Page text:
Delivery dates set for next Windows

Microsoft has set internal delivery timetables and design goals for its next-generation Windows release, codenamed Whistler

The product: Microsoft's Whistler, a Windows 2000 successor. The goal: to go gold on 18 April. The prognosis?

Possible, but unlikely, given Microsoft's history of problems with hitting delivery dates, as well as the spotty quality of the release of Build 2257, the latest alpha release to find its way into the hands of testers outside Microsoft.

As Microsoft continues to sign up beta testers for its next-generation Windows product, it is updating its self-imposed delivery timetables and design points. If all goes according to plan from here on out, Microsoft is planning an 11 October Beta 1 release, a 6 December Beta 2 due date and an 18 April release-to-manufacturing date for Whistler, according to sources who claimed to have seen a copies of internal timetables.

All Microsoft is saying publicly at this point is that it intends to release Beta 1 in October and ship the final Whistler product in the second half of 2001.

According to an internal Microsoft e-mail message dated 1 January, 2000 and viewed by ZDNet News, Microsoft's delivery timetable has lengthened modestly since the start of the year. In January, Microsoft was aiming to deliver Whistler Beta 1 in July, Beta 2 in mid-October, and the gold code on 1 February, 2001.

Whistler is not meant to be a particularly ambitious successor to Windows 2000, a fact that Microsoft itself has acknowledged in some internal and external presentations, sources said.

Whistler is designed to show off some of the preliminary user-interface work that Microsoft is doing under the guise of its .Net strategy. But most of Microsoft's .Net Windows enhancements won't debut until the company ships Whistler's successor, codenamed Blackcomb, which is currently expected in the latter half of 2002.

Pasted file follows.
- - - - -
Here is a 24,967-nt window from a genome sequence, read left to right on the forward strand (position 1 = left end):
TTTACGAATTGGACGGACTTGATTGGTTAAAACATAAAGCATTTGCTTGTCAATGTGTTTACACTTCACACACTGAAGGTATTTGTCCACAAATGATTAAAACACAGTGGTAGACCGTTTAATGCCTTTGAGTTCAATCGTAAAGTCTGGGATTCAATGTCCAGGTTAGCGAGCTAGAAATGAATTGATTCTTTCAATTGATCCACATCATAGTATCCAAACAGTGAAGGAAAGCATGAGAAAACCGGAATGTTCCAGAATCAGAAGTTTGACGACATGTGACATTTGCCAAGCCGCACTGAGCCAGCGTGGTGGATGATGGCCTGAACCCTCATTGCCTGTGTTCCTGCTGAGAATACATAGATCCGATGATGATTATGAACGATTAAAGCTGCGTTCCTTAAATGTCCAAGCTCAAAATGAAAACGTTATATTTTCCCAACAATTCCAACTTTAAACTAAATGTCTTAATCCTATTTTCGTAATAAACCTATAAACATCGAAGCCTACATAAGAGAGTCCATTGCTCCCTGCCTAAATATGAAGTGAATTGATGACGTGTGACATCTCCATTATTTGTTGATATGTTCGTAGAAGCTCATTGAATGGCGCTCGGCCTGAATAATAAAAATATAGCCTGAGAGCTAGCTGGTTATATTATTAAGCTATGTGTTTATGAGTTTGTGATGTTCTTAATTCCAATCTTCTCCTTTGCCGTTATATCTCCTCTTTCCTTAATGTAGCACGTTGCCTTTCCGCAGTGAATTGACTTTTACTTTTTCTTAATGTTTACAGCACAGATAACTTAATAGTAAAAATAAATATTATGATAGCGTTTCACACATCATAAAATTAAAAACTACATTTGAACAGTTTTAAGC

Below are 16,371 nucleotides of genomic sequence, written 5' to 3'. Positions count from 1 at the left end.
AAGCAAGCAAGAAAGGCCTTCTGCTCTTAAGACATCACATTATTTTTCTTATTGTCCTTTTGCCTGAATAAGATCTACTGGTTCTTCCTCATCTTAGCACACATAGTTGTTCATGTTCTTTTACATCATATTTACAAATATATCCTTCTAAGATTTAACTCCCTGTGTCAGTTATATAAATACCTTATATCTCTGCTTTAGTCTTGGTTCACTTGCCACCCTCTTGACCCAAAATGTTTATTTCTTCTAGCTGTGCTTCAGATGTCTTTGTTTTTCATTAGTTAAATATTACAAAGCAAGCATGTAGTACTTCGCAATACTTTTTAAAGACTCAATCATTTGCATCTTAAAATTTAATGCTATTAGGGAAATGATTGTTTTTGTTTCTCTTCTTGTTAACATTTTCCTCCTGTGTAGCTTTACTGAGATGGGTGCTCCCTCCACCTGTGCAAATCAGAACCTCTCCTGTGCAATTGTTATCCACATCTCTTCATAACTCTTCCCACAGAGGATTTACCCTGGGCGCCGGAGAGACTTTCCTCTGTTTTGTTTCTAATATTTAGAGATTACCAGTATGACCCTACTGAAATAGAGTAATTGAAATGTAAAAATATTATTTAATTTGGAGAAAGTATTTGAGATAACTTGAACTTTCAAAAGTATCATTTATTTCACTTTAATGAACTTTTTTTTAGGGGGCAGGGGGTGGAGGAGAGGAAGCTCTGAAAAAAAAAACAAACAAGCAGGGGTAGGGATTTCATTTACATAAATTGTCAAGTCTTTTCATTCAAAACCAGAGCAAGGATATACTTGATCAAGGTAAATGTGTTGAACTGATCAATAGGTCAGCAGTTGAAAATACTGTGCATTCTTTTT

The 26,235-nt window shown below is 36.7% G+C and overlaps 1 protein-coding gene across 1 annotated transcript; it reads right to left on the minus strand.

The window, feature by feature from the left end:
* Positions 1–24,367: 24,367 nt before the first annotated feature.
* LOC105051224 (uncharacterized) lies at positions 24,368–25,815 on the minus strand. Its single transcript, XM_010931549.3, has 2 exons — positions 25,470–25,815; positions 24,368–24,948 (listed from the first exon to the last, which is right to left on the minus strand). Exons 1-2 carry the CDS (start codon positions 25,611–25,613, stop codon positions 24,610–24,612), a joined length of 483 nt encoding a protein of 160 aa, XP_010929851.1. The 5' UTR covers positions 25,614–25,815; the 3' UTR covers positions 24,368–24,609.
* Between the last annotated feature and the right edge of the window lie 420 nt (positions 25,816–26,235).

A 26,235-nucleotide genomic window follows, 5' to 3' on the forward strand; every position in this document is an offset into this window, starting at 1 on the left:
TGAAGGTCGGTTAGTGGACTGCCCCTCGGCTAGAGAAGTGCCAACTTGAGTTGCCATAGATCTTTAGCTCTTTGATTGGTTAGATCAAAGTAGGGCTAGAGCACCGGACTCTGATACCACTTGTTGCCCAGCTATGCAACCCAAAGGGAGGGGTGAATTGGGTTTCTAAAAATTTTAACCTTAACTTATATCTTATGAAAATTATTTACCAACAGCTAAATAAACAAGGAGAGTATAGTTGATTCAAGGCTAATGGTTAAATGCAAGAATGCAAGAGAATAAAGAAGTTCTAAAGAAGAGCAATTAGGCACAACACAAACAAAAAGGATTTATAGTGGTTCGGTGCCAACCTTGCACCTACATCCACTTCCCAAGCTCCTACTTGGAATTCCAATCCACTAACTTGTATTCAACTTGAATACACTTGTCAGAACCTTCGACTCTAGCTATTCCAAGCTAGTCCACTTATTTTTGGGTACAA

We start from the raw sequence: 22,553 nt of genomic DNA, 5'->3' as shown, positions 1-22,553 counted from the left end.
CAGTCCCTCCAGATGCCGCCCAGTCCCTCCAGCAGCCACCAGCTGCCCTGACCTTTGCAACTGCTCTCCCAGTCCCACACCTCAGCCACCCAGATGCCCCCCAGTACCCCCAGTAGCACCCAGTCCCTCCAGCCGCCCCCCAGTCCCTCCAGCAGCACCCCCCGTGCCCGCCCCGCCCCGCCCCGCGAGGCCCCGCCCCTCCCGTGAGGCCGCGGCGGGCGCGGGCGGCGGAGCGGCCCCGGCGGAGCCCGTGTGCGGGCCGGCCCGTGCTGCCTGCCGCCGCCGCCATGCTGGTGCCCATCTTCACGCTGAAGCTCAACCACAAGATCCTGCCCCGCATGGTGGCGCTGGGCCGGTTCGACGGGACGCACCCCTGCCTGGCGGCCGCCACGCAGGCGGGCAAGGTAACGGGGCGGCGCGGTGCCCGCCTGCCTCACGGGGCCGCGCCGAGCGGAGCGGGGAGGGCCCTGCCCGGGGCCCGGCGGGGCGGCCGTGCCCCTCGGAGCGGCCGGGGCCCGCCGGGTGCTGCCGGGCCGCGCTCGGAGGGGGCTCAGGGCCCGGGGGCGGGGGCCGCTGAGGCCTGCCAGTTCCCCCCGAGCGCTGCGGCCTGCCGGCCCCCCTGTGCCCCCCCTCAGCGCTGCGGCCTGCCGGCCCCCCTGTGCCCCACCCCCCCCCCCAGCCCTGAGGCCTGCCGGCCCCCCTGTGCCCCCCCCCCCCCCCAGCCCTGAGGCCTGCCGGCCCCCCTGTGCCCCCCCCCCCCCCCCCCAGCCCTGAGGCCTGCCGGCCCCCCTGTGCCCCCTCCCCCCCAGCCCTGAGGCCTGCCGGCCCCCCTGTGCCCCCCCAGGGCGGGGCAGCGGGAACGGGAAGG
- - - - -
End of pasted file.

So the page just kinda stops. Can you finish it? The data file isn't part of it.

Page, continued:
The primary goals for Whistler -- which will come in a variety of consumer and business flavours, in both 32 and 64-bit packages -- include providing customers with incremental benefits in usability, reliability and deployment.

According to sources claiming familiarity with the design goals set by the Whistler Core OS team, improvements in the so-called out-of-the-box experience will focus around simplifying the user interface and maintaining parity with the recently released Windows Millennium Edition, in terms of boot times.

On the user interface front, Microsoft will continue to make improvements in its wizard help feature, and will more tightly integrate the Whistler user interface with Microsoft's Windows Update feature, which the company uses to give customers access to the latest fixes, patches and information via the Web.

Within the guts of the Whistler OS, Microsoft is aiming to reduce the number of so-called "deployment blockers", sources said, by honing features such as remote, server-based installation; automated system recovery; and file-system volume snapshots, aimed at providing specified "point-in-time" backups.

To support 64-bit hardware, Microsoft is adding technology (which may or may not be an emulator) called WOW64 to the operating system, so that users will be able to better run 32-bit Windows applications on top of systems running the Win64 application programming interface.

Microsoft also is attempting to add scalability to its high-end Whistler offerings to take the operating system beyond the four CPU/8 GB RAM limitations imposed by Windows 2000 Datacenter Server.

Also on the hardware support front, Microsoft is planning to ensure compatibility between Whistler and various new devices and standards, added sources.

Microsoft's goal is to provide CD-Recordable and CD-ReWritable drive format compatibility, 100 MB per second ATA100 disk drive, and Universal Serial Bus and 1394 peripheral support with the release.

Another of the company's aims is to ensure that "well-written" Windows 2000 drivers will run on Whistler without modification, sources said.

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